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Web3 : A Marketing Buzzword Far Away From Reality

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BitCoin Blockchain Web3

Crypto, Blockchain, NFTs, DAOs, Web3, Metaverse… they’re going to change how humanity functions and rewrite our history books. Right?

At least, that’s what everyone is saying on Twitter.

But after only having dipped my toes in the waters of web3, I have found this to be untrue — at least for now.

I have to say, with little research you can see how this might be the new "tulip mania."

Before we begin, let me caution you by prefacing this article with a quote that summarises my view, and the “hype” around this space.

“ Pessimists sound smart, Optimists make money and Realists stay happy. “


Not ready for mass adoption

Despite what YouTubers and Finance gurus want you to believe, none of the technologies mentioned in this article are ready for mass adoption.

The problem lies within the core concept of blockchains like Bitcoin— “decentralisation”.

Spreading an app across 100s of devices (decentralisation) is a technological marvel that sounds fantastic on paper but will send tremors across the blockchain wonderland if you’ve ever spoken to a Blockchain Developer.

You have to take into account the costs of bandwidth that you will pay to send a copy of the “public ledger” to every device running it.

Here’s a Fact — the Ethereum Public Ledger is about 950GB in size!

For any individual who wishes to participate in the blockchain and wants to run a “full node”, they would have to spend at least $2500 on hardware (and a little more on getting a good internet connection).

But let’s not forget that the “promised future” of web3 and blockchains like Ethereum considers using your mobile as part of the database and your hosting server.

The ecological impact of this alone would make it a terrible idea as it would require 99% more energy per transaction than standard servers hosted by AWS (since these servers run on the edge network and are highly optimised).

Also, having to pay transaction fees to miners is pretty much the same thing as having to pay services like AWS or GCP for cloud hosting but you get a significantly worse platform to use.

This brings me to another significant hurdle — web3 mostly operates on centralised servers.

The level of decentralisation that was promised by Web3 fanatics just does not exist — mostly due to technological constraints which should be solved in a few years.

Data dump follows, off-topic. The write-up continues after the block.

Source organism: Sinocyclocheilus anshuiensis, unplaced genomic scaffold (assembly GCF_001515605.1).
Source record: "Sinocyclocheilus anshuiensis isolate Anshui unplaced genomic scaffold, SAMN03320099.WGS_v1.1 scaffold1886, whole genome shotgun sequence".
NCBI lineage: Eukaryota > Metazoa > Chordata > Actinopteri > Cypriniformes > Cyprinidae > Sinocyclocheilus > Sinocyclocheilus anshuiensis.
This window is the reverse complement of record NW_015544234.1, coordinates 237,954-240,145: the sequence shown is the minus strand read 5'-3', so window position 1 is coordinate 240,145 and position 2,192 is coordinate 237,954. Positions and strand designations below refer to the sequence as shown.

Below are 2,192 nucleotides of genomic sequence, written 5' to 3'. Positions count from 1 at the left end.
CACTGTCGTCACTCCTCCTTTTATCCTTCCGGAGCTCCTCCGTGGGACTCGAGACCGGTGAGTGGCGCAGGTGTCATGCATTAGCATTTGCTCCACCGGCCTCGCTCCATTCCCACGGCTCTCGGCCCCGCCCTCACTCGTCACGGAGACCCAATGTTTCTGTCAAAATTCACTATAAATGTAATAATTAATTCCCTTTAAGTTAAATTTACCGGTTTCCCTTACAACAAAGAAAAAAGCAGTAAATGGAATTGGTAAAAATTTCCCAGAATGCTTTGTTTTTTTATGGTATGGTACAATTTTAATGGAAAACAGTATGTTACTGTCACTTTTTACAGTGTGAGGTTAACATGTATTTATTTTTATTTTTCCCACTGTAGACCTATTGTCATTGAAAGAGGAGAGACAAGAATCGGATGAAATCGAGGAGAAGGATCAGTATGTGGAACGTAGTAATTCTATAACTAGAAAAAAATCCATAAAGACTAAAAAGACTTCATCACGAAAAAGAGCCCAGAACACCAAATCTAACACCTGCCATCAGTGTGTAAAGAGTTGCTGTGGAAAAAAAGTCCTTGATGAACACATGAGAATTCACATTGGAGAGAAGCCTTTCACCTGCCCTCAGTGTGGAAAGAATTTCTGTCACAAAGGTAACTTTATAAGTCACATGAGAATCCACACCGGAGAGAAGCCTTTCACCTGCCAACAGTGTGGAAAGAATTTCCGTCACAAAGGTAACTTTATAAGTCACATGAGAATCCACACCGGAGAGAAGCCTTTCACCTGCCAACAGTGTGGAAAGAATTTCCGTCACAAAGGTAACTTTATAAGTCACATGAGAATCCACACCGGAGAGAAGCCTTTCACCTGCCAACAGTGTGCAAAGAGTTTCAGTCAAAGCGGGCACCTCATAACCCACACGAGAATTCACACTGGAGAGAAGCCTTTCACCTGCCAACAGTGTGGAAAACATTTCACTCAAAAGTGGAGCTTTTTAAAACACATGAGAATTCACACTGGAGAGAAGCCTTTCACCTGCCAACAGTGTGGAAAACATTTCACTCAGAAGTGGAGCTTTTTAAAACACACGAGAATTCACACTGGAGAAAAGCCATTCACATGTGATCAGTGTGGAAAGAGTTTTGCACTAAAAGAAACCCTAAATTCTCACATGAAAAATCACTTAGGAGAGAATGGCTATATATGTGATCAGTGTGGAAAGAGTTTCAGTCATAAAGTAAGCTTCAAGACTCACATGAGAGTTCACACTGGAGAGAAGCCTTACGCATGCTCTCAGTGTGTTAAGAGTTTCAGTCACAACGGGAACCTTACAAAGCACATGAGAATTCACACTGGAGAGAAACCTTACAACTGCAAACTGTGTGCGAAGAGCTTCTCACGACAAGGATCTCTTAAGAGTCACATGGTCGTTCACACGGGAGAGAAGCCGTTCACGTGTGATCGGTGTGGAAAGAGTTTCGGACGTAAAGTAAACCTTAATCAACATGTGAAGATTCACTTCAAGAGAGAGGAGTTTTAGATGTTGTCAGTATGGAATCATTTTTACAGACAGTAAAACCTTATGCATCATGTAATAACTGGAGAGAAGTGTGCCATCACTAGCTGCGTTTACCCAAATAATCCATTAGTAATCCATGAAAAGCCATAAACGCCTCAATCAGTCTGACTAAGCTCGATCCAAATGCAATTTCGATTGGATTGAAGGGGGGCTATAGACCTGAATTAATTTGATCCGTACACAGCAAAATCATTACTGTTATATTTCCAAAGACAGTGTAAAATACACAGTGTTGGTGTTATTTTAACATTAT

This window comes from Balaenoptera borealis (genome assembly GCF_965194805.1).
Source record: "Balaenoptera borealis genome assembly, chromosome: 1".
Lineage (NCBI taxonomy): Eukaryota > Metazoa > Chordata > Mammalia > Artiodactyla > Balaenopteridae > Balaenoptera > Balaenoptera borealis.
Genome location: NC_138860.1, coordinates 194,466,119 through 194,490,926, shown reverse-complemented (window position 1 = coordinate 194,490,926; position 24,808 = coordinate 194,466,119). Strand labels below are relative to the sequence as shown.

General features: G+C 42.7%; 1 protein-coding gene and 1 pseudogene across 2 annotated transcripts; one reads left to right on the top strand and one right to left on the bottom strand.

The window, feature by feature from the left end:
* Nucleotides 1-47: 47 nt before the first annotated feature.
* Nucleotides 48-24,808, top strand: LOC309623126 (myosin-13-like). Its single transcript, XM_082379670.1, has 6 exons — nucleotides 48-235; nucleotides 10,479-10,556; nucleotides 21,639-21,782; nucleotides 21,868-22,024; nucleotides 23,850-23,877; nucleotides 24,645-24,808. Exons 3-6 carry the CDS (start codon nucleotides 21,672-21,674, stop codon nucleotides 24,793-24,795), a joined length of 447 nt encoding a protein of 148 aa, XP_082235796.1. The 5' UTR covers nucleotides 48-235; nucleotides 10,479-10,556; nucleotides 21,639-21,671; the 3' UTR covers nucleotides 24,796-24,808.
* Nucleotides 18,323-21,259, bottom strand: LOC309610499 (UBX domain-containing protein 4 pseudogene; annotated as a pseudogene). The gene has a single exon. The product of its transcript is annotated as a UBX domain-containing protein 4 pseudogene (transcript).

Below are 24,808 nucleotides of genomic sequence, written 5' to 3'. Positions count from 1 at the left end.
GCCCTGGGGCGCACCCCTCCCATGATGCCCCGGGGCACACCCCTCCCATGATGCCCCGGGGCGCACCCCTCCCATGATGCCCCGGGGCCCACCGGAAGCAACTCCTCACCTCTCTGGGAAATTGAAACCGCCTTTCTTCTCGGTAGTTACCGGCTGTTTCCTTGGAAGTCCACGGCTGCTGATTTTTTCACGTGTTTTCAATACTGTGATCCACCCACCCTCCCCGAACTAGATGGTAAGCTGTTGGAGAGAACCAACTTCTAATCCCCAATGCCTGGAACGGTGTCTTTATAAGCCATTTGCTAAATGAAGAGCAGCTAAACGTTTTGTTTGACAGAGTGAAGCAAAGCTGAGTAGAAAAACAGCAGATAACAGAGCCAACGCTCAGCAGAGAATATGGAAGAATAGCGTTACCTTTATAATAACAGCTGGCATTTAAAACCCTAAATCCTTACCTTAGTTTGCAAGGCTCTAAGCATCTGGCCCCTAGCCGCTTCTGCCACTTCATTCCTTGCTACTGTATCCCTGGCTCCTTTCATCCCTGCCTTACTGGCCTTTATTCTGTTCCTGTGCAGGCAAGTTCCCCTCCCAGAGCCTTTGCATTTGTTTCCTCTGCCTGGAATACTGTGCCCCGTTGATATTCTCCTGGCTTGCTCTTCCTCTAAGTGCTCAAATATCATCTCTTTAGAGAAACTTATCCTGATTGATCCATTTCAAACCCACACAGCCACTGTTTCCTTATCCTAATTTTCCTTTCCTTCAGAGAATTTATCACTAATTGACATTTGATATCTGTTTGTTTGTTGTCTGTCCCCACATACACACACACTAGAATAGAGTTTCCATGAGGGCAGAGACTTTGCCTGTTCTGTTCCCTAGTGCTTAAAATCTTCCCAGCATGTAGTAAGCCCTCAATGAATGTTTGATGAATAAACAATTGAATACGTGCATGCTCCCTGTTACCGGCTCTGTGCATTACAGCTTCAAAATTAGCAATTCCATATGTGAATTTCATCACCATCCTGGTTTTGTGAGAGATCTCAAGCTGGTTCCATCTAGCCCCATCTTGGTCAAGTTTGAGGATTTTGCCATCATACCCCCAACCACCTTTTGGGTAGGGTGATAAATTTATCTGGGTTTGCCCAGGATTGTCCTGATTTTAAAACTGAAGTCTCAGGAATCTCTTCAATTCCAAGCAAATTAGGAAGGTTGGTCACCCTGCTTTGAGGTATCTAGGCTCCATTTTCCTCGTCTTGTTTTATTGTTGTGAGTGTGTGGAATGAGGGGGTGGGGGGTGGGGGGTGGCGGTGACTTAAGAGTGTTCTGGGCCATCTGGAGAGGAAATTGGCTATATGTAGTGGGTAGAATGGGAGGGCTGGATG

You could argue that certain level of centralisation is required to provide a good service to customers because most consumers are used to a smooth experience with products; a helpline to call, a reliable server that does not go down when you need it, easy learning curve, etc.

“It’s Early Days for Crypto”

This is the most common excuse I see from people in the web3 space when discussing problems like these.

Blockchain’s failure to scale beyond relatively nascent engineering is what makes it possible to consider the days “early”.

But, objectively speaking, it has already been around for a decade or more now.

This very well might be the beginning, but should we consider that any consolation?

Because it seems like from the “very early days” these technologies are immediately tending towards centralisation through platforms in order to be mass adopted.

Maybe we should be taking notice from the “very beginning” because most participants don’t even know or care it’s happening.

But How Can You Stop a Gold Rush?

That same friend who is trying to convince people that web3 is inevitable, does not even realise that the NFTs he bought are just simply metadata that contains a link to the art.

Most NFTs sold on OpenSea (the largest NFT marketplace) don’t store the images which makes it possible for somebody to just sell the same NFT on a different marketplace under a different name since there is no way to verify or cross-reference and penalise people doing this.

Infact, hackers could even go to the link in the NFT and permanently change the Image that the link was supposed to be pointing to!

Imagine spending $100k on an NFT only to find out that somebody changed the image on the link to an emoji — 💩.

There are people purchasing several NFTs who do not even know this fact, yet try to pass off how knowledgeable they are on this new technology.

I suspect that many people do not even understand what they are buying but are just following “experts” who themselves have financial interest in seeing this space grow.

The major hurdle with NFTs right now is that they are too centralised around platforms like OpenSea and that they rarely, if ever, focus on securing the underlying NFT/Image.

Regardless of these short comings, there is money to be made, but I do not believe it is by retail investors.

Retail investors are getting taken for a ride by people who are selling you the next big thing and running with the money.

At the end of the day, most web3 nerds are excited about this kind of progression because it means more speculation/investment different fields like art.


Personally, I don’t think web3 is on a trajectory to free us from centralised platforms.

I don’t think it will fundamentally change our relationship to technology, but I also understand why nerds like me are excited to build for it.

If we do want to change our relationship to technology, I think we’d have to do it intentionally.

I’m hopeful that the creativity and exploration we’re seeing will have positive outcomes, but I’m not sure if it’s enough to prevent the same dynamics of the internet from unfolding again.

Until we see significant progress being made in this space to tackle all the underlying problems, “web3” will always remain a marketing buzzword for me.


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